15. The question then is who is to do the choosing. Under section 197 of the Code of Criminal Procedure the Governor-General was at that date the sanctioning authority though the words 'exercising his individual judgment' had by that time been deleted. Under the Prevention of Corruption Act the sanctioning authority was the 'Central Government'. Now it may well be that the two mean the same thing because of section 8(a) of the General Clauses Act but that makes no difference at the moment. The fact remains that either one, or two, Government authorities were given the right, and invested with the duty, of making an election. They had the right to say whether a certain class of public servant who had committed criminal breach of trust should be tried for that offence under section 409 of the Indian Penal Code in the ordinary courts of the land according to the normal procedure obtaining there and be subject to a maximum penalty of ten years plus an unlimited fine or be tried for the same offence under another name in a special court by a special procedure and be subject to no more than seven years plus a fine which is also unlimited.
16. At this stage of the arguments we asked the learned counsel for the appellants whether they intended to challenge the vires of this law under article 14 of the Constitution because, if they did, the matter would have to go to a Constitution Bench as we, being only three Judges, would have no power to decide it. The learned Attorney-General at once objected because the point had not been raised at any stage and was not to be found even in the grounds of appeal to this Court. The learned counsel for the appellants replied that they did not wish to take the point. Accordingly, we have to proceed in this case on the assumption that the amending Act of 1952 (Act LIX of 1952) is valid. That results in the position we have outlined above. There is a choice, not only of forum, but also of procedure and the extent of the maximum penalty. If two separate authorities are given the right to choose and neither can encroach upon the preserve of the other, then the Governor-General has not sanctioned the present prosecution against the second accused and no other authority has the power to do so. Therefore, in that event, the sanction given to prosecute under section 5(2) cannot be used to cover the present trial because it is given by another authority not competent to give it.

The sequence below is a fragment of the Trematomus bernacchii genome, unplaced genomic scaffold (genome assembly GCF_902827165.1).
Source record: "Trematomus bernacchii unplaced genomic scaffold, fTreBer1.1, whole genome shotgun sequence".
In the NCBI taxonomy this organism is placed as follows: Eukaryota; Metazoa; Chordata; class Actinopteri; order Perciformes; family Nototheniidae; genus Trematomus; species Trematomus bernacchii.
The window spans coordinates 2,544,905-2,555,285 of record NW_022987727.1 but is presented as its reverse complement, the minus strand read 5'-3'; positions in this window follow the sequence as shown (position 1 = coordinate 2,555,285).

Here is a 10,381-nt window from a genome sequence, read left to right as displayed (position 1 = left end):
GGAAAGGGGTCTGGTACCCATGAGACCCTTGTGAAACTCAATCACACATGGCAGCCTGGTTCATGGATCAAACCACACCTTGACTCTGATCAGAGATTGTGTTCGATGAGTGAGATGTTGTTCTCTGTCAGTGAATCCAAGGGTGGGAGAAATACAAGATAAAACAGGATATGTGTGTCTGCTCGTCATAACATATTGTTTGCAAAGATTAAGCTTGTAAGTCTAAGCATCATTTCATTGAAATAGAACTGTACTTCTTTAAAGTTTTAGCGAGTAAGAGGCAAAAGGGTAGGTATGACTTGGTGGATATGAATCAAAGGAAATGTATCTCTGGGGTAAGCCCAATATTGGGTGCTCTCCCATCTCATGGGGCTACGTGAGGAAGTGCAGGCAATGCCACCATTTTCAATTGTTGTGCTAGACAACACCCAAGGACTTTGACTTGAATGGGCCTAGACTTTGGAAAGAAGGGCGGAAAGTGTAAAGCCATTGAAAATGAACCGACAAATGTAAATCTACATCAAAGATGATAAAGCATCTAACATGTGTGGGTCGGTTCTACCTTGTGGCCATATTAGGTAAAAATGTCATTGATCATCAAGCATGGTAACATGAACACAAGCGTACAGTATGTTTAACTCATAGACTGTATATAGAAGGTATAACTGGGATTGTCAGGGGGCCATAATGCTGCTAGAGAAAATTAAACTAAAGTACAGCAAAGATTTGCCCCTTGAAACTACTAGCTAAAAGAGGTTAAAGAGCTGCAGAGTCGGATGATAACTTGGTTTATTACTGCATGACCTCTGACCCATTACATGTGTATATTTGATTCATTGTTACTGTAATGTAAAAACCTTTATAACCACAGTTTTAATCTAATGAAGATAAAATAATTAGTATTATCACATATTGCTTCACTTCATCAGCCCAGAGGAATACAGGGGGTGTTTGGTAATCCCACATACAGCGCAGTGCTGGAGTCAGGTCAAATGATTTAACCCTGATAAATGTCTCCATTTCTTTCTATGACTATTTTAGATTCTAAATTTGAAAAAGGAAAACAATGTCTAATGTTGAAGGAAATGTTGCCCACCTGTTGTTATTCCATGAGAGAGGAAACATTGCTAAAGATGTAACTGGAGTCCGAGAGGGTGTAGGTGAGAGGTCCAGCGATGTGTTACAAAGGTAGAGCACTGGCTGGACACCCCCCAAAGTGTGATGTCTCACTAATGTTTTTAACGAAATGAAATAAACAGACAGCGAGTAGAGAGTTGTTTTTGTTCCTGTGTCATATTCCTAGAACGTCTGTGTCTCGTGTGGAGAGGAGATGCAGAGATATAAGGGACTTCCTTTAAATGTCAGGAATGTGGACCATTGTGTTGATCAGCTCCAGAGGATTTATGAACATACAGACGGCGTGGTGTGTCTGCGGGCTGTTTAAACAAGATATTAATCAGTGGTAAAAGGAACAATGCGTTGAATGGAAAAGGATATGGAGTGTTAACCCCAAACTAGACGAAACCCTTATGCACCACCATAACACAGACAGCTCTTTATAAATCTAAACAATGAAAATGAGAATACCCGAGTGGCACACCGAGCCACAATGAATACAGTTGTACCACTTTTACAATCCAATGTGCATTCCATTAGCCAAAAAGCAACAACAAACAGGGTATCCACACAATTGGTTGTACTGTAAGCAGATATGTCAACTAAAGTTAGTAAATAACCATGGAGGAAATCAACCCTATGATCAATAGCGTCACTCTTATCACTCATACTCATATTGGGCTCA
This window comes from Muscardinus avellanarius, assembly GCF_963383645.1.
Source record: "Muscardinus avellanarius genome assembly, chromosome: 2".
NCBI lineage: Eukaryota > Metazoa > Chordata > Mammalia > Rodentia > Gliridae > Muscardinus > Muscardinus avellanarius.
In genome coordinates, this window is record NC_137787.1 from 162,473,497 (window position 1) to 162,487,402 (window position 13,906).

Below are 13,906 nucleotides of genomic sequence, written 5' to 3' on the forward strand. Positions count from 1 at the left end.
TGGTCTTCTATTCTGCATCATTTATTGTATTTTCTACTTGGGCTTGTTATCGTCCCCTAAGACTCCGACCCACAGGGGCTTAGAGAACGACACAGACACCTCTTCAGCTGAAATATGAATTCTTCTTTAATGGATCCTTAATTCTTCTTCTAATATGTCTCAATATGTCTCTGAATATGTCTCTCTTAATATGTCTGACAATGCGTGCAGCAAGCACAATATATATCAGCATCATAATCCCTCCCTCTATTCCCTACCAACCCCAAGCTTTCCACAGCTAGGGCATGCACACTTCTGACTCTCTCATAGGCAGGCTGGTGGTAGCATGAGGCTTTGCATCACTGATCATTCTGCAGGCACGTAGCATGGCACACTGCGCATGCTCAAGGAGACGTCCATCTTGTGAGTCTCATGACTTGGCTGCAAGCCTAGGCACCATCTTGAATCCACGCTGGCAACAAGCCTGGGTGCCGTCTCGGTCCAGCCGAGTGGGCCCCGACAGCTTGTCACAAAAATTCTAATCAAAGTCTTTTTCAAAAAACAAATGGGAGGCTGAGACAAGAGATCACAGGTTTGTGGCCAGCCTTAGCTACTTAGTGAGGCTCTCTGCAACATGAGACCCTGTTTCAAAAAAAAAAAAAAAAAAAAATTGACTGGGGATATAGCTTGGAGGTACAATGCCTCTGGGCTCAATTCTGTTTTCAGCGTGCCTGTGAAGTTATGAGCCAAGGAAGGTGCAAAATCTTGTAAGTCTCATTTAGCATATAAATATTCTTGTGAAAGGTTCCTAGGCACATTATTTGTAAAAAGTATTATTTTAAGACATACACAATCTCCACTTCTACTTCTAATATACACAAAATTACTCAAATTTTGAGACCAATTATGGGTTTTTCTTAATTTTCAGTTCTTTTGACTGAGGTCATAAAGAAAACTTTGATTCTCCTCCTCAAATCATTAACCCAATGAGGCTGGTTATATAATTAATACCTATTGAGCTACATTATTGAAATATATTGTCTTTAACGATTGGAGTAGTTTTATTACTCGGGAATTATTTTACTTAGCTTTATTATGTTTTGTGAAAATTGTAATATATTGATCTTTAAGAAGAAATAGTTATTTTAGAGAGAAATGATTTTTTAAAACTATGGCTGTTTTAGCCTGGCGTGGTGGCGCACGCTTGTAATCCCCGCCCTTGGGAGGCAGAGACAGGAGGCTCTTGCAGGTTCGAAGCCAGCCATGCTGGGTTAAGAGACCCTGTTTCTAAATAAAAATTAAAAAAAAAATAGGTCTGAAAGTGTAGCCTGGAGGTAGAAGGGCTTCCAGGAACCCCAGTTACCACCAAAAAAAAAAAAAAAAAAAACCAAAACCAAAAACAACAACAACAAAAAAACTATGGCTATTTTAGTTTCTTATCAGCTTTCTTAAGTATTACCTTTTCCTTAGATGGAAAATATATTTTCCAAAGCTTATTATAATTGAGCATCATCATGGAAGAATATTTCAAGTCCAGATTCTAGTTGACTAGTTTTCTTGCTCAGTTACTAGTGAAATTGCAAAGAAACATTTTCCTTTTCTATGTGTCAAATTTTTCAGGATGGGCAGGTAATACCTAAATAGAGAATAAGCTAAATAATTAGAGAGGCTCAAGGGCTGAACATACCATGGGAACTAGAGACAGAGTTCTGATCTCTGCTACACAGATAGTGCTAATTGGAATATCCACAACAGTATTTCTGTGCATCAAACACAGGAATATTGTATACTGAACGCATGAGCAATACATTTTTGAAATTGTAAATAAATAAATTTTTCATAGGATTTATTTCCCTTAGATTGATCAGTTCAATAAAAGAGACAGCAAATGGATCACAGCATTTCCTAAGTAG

17. On the other hand, if the two authorities are really one, then the election has been made clearly and unequivocally. The sanction is to proceed in the special courts with the special procedure and the second accused is not to be exposed to the risk of the higher penalty. In that event, the present trial against the second accused is incompetent.